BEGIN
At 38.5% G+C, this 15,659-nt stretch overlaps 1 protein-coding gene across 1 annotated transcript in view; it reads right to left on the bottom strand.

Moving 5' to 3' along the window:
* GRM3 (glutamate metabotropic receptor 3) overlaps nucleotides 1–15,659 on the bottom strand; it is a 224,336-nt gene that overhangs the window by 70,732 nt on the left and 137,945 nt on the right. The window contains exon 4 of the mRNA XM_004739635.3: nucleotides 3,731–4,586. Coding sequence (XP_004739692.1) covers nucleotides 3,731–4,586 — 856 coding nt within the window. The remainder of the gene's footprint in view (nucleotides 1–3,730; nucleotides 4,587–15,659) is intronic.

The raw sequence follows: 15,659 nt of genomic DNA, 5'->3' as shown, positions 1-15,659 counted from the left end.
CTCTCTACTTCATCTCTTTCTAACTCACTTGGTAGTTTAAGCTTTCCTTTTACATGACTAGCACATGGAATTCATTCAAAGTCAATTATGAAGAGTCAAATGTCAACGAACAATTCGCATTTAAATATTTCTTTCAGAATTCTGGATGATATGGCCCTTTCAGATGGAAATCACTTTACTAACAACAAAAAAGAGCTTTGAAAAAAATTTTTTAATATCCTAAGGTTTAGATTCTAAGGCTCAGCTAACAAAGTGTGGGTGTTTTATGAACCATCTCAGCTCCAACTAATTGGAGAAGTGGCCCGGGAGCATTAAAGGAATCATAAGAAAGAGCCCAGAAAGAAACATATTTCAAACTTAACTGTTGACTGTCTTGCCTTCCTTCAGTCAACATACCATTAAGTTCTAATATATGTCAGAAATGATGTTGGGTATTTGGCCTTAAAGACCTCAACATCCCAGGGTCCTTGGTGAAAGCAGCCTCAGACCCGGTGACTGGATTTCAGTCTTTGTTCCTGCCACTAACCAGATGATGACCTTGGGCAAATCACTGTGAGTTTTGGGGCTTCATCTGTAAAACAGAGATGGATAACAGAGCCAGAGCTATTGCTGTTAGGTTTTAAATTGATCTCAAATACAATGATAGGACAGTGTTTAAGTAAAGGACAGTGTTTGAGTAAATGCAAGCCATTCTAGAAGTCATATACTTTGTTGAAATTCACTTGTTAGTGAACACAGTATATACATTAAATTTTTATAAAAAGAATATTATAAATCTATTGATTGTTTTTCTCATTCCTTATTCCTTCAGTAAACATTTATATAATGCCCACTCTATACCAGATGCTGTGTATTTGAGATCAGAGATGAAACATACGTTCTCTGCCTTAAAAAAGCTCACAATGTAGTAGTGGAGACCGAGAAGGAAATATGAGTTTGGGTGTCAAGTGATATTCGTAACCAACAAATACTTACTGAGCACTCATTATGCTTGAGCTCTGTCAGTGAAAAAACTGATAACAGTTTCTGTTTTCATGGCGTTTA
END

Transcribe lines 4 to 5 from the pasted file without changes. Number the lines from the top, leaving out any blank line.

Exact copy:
The raw sequence follows: 15,659 nt of genomic DNA, 5'->3' as shown, positions 1-15,659 counted from the left end.
CTCTCTACTTCATCTCTTTCTAACTCACTTGGTAGTTTAAGCTTTCCTTTTACATGACTAGCACATGGAATTCATTCAAAGTCAATTATGAAGAGTCAAATGTCAACGAACAATTCGCATTTAAATATTTCTTTCAGAATTCTGGATGATATGGCCCTTTCAGATGGAAATCACTTTACTAACAACAAAAAAGAGCTTTGAAAAAAATTTTTTAATATCCTAAGGTTTAGATTCTAAGGCTCAGCTAACAAAGTGTGGGTGTTTTATGAACCATCTCAGCTCCAACTAATTGGAGAAGTGGCCCGGGAGCATTAAAGGAATCATAAGAAAGAGCCCAGAAAGAAACATATTTCAAACTTAACTGTTGACTGTCTTGCCTTCCTTCAGTCAACATACCATTAAGTTCTAATATATGTCAGAAATGATGTTGGGTATTTGGCCTTAAAGACCTCAACATCCCAGGGTCCTTGGTGAAAGCAGCCTCAGACCCGGTGACTGGATTTCAGTCTTTGTTCCTGCCACTAACCAGATGATGACCTTGGGCAAATCACTGTGAGTTTTGGGGCTTCATCTGTAAAACAGAGATGGATAACAGAGCCAGAGCTATTGCTGTTAGGTTTTAAATTGATCTCAAATACAATGATAGGACAGTGTTTAAGTAAAGGACAGTGTTTGAGTAAATGCAAGCCATTCTAGAAGTCATATACTTTGTTGAAATTCACTTGTTAGTGAACACAGTATATACATTAAATTTTTATAAAAAGAATATTATAAATCTATTGATTGTTTTTCTCATTCCTTATTCCTTCAGTAAACATTTATATAATGCCCACTCTATACCAGATGCTGTGTATTTGAGATCAGAGATGAAACATACGTTCTCTGCCTTAAAAAAGCTCACAATGTAGTAGTGGAGACCGAGAAGGAAATATGAGTTTGGGTGTCAAGTGATATTCGTAACCAACAAATACTTACTGAGCACTCATTATGCTTGAGCTCTGTCAGTGAAAAAACTGATAACAGTTTCTGTTTTCATGGCGTTTA